Edmund White, professor of creative writing in the Lewis Center for the Arts, emeritus, will be awarded the 2019 Medal for Distinguished Contribution to American Letters from the National Book Foundation.
The award was established in 1988 to recognize “individuals who have made an exceptional impact on this country’s literary heritage.”
“A master of narrative and craft across fiction, journalism, memoir and more, White has built a career defined by its indelible impact on many literary forms,” said David Steinberger, chairman of the board of directors of the National Book Foundation. “Whether it’s evocative depiction of gay life during the tumultuous 1980s, painstakingly researched biography or elegant memoir, White’s work stands out across decades as singular in its resonance and significance for a multitude of devoted readers.”
White has written nearly 30 books. He is perhaps best known for "Genet: A Biography," about French writer Jean Genet, for which he won the National Book Critics Circle Award. He also has written the biographies "Marcel Proust: A Life" and "Rimbaud: The Double Life of a Rebel," about the French poet Arthur Rimbaud. His work includes a trilogy of autobiographical novels, “A Boy’s Own Story,” “The Beautiful Room Is Empty” and “The Farewell Symphony.” He has written a novel about love in the AIDS era called "The Married Man." Other works of fiction include "Chaos," "Hotel de Dream" and "Our Young Man." He has written a book about unconventional Paris called "The Flâneur." He has written four memoirs, including "Inside a Pearl: My Life in Paris," published in 2014 and "The Unpunished Vice,” published in 2018. His new novel, "A Saint in Texas," is forthcoming in 2020. White is also a playwright and is writing a new play, “Both Ways.” He is a member of the American Academy of Arts and Letters.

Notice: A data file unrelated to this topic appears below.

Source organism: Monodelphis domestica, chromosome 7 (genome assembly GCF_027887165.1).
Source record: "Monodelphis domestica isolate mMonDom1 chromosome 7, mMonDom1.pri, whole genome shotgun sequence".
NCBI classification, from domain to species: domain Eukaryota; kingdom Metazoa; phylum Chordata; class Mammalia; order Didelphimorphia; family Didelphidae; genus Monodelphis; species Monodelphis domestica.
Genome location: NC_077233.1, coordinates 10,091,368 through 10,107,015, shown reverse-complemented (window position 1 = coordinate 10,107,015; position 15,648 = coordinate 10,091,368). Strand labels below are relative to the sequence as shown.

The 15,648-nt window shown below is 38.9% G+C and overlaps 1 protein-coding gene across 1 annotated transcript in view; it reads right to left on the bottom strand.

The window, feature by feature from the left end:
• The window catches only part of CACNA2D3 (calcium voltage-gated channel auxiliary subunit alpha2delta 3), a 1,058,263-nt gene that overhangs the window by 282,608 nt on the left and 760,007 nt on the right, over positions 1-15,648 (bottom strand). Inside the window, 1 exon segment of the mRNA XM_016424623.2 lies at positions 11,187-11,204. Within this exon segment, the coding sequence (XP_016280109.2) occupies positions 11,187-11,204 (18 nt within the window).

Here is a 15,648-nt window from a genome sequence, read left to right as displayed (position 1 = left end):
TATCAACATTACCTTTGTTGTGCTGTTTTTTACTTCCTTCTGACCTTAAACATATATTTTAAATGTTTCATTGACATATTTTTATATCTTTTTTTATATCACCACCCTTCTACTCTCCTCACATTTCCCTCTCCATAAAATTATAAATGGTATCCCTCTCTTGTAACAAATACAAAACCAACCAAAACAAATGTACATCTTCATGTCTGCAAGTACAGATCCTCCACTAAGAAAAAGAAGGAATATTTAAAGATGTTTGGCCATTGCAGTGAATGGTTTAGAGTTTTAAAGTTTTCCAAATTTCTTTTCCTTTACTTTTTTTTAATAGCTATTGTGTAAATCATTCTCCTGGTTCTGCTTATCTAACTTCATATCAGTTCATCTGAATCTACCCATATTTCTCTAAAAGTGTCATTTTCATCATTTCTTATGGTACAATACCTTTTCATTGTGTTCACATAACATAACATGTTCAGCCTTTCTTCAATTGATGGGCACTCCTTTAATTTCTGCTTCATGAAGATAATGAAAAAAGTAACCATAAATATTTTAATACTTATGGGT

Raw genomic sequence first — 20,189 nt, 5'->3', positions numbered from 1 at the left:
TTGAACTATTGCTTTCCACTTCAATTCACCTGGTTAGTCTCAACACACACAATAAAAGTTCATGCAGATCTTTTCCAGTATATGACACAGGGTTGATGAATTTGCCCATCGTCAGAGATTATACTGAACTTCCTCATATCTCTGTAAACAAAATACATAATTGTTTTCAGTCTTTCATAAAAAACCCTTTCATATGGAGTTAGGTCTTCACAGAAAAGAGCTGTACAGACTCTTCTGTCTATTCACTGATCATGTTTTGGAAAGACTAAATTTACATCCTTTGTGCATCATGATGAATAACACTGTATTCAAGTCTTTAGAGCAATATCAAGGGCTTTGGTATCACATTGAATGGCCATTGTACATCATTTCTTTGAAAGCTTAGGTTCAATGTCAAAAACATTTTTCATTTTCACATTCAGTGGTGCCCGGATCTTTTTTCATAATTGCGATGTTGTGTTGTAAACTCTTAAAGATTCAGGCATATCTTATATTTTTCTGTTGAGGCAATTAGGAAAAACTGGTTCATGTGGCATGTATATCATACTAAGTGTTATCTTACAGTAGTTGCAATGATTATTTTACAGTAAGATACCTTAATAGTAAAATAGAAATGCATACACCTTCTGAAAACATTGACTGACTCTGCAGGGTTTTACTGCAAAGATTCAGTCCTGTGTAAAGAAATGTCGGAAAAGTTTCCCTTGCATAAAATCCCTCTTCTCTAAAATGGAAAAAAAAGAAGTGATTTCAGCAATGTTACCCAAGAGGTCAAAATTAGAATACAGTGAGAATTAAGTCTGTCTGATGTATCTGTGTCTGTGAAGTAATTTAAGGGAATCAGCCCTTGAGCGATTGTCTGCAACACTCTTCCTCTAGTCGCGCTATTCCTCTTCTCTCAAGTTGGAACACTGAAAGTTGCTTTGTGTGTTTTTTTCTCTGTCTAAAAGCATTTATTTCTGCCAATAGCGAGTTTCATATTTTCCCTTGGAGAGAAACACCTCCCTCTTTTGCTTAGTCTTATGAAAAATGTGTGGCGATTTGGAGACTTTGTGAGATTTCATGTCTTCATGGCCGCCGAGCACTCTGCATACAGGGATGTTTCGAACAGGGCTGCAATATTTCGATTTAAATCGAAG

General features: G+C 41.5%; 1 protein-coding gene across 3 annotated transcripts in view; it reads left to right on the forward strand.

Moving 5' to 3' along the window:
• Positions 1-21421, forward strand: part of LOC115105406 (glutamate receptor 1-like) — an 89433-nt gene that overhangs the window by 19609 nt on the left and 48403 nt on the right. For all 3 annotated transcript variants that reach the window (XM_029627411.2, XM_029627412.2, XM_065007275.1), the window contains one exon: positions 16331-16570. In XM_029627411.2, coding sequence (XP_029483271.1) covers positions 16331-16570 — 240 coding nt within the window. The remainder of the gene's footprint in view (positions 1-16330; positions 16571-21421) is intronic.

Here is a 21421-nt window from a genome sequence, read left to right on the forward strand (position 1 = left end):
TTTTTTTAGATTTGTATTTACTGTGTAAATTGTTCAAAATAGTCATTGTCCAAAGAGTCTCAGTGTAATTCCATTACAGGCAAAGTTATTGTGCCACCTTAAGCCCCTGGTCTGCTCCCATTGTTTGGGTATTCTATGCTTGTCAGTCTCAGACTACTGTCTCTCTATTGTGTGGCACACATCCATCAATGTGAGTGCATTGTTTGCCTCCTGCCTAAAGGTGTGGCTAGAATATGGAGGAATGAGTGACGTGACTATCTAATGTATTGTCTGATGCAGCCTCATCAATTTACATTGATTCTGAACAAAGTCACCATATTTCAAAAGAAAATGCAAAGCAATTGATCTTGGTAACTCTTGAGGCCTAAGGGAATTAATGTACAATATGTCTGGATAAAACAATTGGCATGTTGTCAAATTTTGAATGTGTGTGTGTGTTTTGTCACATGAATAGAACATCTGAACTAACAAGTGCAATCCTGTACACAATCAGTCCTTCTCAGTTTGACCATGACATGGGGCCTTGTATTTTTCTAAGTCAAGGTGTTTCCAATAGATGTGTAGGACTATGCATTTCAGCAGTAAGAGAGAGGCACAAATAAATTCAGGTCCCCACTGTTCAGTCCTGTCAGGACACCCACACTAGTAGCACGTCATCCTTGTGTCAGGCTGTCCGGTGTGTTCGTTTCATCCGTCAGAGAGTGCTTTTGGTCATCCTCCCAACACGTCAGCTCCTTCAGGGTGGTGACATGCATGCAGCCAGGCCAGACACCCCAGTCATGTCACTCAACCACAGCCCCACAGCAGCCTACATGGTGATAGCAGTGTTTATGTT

Writer and filmmaker John Waters will present the award to White at the National Book Awards in November.
Toni Morrison, the Robert F. Goheen Professor in the Humanities, Emeritus, who died on Aug. 5, received the award in 1996. Robert Caro, a 1957 Princeton alumnus, received it in 2016.